Poultry prices continue to soar, reaching record levels in recent months. While a decline was expected at the end of the summer, the surge continues in the absence of any visibility on the evolution of the market, thus further weakening the purchasing power of consumers.
“No visibility”, “instability”, “weakened”… Here are the words often quoted lately as soon as the Moroccan poultry sector is mentioned. A sector which accumulates 13.7 billion dirhams of investments, generates a turnover of 27.4 billion dirhams and has 140,000 direct and 320,000 indirect jobs.
Once one of the most dynamic agricultural activities in the country, the sector has suffered consecutive blows slowing its evolution. Today, operators fear that the end of the tunnel is still far away. “We have no visibility as to the developments that the sector will experience in the months to come”, explains Chaouki Jirari, director of the Interprofessional federation of the poultry sector in Morocco (FISA).
Production in the sector, which recorded an average annual growth estimated at 6%, was thus slowed down by the Covid-19 crisis. So far, production has still not returned to its pre-2019 level, regrets our interlocutor indicating that between 2020 and 2021, it has only changed by 1%.
“The pandemic broke the sector and prices had dropped enormously. Poultry farmers have lost a lot of money. There are those who have stopped production because they have simply gone bankrupt, and those who have reduced production,” explains the FISA director. As a result, supply is not only down compared to previous years, it remains significantly lower than national demand.
Poultry farmers have also come up against other difficulties, including the rise in the prices of certain products such as corn and soybeans, the basis of poultry feed. “The high prices of raw materials, in particular corn and soybeans which are the main components and represent between 80% and 85% of the feed composition of poultry, are driving up the cost price of producers enormously”, deplores Chaouki Jirari.
Moreover, the high cost of raw materials on the international market is further amplified by the dollar exchange rate which has increased “incredibly”, driving up the cost of production and further thinning profit margins.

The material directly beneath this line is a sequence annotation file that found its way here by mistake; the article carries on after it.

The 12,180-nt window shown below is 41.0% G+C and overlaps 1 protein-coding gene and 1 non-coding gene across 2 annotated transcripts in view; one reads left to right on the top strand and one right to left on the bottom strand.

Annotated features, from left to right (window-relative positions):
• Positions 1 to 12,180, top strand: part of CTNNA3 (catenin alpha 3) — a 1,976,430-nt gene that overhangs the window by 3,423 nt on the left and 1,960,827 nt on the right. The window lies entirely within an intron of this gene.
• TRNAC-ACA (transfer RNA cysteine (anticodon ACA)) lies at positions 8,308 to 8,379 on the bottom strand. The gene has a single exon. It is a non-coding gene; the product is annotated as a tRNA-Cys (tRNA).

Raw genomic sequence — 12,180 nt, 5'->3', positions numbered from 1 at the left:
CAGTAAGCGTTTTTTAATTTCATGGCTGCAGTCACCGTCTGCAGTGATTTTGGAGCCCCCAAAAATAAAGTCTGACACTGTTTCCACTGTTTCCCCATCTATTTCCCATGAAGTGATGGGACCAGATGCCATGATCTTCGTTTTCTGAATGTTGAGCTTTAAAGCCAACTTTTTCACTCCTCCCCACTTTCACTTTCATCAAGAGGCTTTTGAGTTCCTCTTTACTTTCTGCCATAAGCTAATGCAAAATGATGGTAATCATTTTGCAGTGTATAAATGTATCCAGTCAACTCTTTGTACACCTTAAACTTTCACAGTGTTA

According to the director of Federation, the selling price at the farm in the Casablanca region is around 16 to 16.5 dirhams per kilogram, which is exactly the cost price given this increase in the cost of production. “We are on cost prices which are very high, and therefore we must not believe that following these price increases, it is the breeders who have benefited from them”, he adds, stressing that the price of poultry then increases through the various players in the value chain until they reach the shelves.
What about consumers?
“The meat of the poor no longer belongs to the poor”. It is with these words that the president of the Moroccan Federation of Consumer Rights (FMDC), Bouazza Kherrati, summarizes the situation of Moroccan consumers who find themselves today confronted with the rise in the price of poultry. “The rise in the prices of these meats has directly affected the purchasing power of the Moroccan consumer. For producers, all means are good to justify this increase, ”he denounces.
According to the president of the FMDC, if the prices of certain raw materials have increased on the international market in recent months, currently the prices of poultry should experience a decrease, because these same materials are in turn experiencing a downward trend.
Same story with Ouadi Madih, president of the National Federation of Consumer Associations (FNAC) who believes that the high cost of white meat first affects the poorest classes, given that it is a ” substitute meat for consumers who cannot afford red meat which has always been more expensive”. This reality leaves the consumer faced with a situation where he no longer has a choice, believes the president of FNAC.
“We are not only faced with a general price increase, but we are also faced with certain professionals who want to take advantage of this situation where the consumer has no choice, to increase their profit margins, especially since this ‘is a market where prices are self-regulated,’ denounces Ouadi Madih, who believes that if the rise in poultry prices continues, Moroccan citizens could be led to abandon these foods.
“Do you think that the Moroccan consumer’s main concern is to prepare a balanced dish? A large number of Moroccans have the primary objective of just filling their bellies and having enough to survive by adapting to market prices,” he finally laments.
Can we expect a return to normal soon?
The question arises, even imposes itself: until when will Moroccans have to endure this price increase? Questioned by Le360, the director of the FISA answers that everything will depend on the evolution of the market. An evolution on which the operators of the sector have “no visibility”, according to Chaouki Jirari who underlines that several breeders “wait to know if they will reinvest or change activity”.
And to add: “We understand the concern of the consumer who does not want to suffer this price increase, in particular of a product which is consumed by all and which he risks not having the means to afford. In the end, if the purchasing power of the consumer was not so weakened, we would not even have had this discussion”.